Stones admits to 'difficult' time at Manchester City
John Stones admits it has been "difficult" at Manchester City after falling out of favour with manager Pep Guardiola.
The centre-back has struggled to earn a regular place in the team since suffering a hamstring injury in November and has played just nine minutes of the Premier League leaders' last six top-flight matches.
The 23-year-old, who signed from Everton for a reported £47.5million fee in August 2016, is frustrated with his lack of playing time but accepts City's consistency makes it tough to break back into the side.
"It's difficult," said Stones. "Every player wants to play week-in, week-out. But I've had games here and there, I've been fighting and that's all you can do: train hard, keep working hard and, when your chance comes, you've got to take it and that's what I've done.
"I've had the players' backing and the manager's backing. It's one of those things where the team's winning games and playing well, and you can't get back in just like that.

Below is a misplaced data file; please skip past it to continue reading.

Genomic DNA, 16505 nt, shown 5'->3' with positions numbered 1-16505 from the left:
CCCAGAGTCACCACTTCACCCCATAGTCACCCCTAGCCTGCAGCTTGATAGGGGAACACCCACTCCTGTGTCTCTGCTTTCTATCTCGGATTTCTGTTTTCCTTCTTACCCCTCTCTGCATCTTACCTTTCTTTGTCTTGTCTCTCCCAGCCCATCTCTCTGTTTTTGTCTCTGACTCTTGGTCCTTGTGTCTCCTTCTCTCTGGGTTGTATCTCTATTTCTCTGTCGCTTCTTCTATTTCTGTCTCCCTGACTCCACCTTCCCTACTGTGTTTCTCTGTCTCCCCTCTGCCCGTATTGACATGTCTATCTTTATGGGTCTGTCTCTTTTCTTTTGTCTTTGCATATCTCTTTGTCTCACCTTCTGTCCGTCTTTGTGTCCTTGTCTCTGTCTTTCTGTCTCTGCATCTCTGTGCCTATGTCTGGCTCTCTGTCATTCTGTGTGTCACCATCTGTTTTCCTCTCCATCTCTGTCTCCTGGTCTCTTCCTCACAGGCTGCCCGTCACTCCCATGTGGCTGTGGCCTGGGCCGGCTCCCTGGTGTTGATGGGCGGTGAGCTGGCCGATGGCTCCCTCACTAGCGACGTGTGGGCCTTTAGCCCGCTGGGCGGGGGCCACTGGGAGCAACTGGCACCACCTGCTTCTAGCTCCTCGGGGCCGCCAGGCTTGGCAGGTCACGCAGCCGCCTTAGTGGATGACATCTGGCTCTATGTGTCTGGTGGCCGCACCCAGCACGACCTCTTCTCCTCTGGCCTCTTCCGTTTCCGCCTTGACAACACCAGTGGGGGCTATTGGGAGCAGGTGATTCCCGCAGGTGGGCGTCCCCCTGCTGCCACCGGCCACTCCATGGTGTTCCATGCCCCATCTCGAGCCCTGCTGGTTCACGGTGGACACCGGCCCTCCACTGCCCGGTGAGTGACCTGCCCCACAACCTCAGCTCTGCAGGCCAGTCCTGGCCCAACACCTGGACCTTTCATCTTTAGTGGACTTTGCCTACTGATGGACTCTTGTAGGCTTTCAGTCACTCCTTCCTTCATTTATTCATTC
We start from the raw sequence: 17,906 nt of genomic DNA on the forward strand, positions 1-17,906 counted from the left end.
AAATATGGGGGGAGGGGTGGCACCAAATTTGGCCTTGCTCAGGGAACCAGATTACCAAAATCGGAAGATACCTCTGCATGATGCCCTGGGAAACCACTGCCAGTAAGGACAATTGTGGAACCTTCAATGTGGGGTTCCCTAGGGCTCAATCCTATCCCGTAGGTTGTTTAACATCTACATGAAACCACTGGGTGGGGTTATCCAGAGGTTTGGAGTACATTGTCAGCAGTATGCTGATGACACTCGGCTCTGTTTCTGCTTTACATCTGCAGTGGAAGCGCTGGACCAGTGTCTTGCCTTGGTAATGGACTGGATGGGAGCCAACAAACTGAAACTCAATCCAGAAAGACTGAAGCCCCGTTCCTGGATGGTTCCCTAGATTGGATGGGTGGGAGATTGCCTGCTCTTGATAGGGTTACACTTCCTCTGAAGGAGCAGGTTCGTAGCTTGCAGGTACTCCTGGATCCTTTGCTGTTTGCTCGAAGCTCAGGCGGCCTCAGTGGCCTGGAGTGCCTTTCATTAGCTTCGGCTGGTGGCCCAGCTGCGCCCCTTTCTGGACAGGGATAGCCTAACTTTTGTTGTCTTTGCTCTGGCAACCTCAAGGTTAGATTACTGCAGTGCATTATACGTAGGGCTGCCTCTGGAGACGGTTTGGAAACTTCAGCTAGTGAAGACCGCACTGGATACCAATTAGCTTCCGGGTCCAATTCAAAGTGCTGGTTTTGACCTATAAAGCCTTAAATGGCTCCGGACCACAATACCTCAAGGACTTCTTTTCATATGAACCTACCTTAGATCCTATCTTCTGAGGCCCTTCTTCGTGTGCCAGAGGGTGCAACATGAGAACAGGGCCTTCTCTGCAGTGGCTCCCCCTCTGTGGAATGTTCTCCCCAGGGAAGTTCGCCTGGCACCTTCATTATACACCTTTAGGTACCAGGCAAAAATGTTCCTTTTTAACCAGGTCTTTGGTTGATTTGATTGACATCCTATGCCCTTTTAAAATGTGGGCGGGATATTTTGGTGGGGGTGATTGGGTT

"I've got to keep working hard and that's what I've been doing, still learning while I'm on the sidelines, that's a massive thing. You can't switch off and, when your chance comes, you're ready to take it."
Despite his lack of club football, Stones earned a spot in the latest England squad and played the full game as Gareth Southgate's side claimed a 1-0 friendly win over Netherlands last Friday.
Southgate is a keen admirer of the former Barnsley youngster, having coached him at England's Under-21 level, and has made it clear he wants to build a team using defenders who are comfortable playing the ball out from the back.
And Stones thinks working under Guardiola makes it easier to adapt to the England boss' demands.
"I think we try to bring all the attributes and what we learn under Pep into the England squad, and are open to learn from Gareth as well," he said. "It stands us in good stead.
"We work hard on the training pitch under Pep, learn a lot of things, different styles of play, how to play against different formations. I think it gives you that head start coming into England, and we can share our ideas as well.
"The manager picks his players knowing what he wants, and he picks wisely. It's good that every team plays a similar type of football, and we come here and it gels together. Players do it at their clubs, so it's not a massive difference when we come here. That's a big thing. If you're trying to change everyone's style of play, it's not going to happen."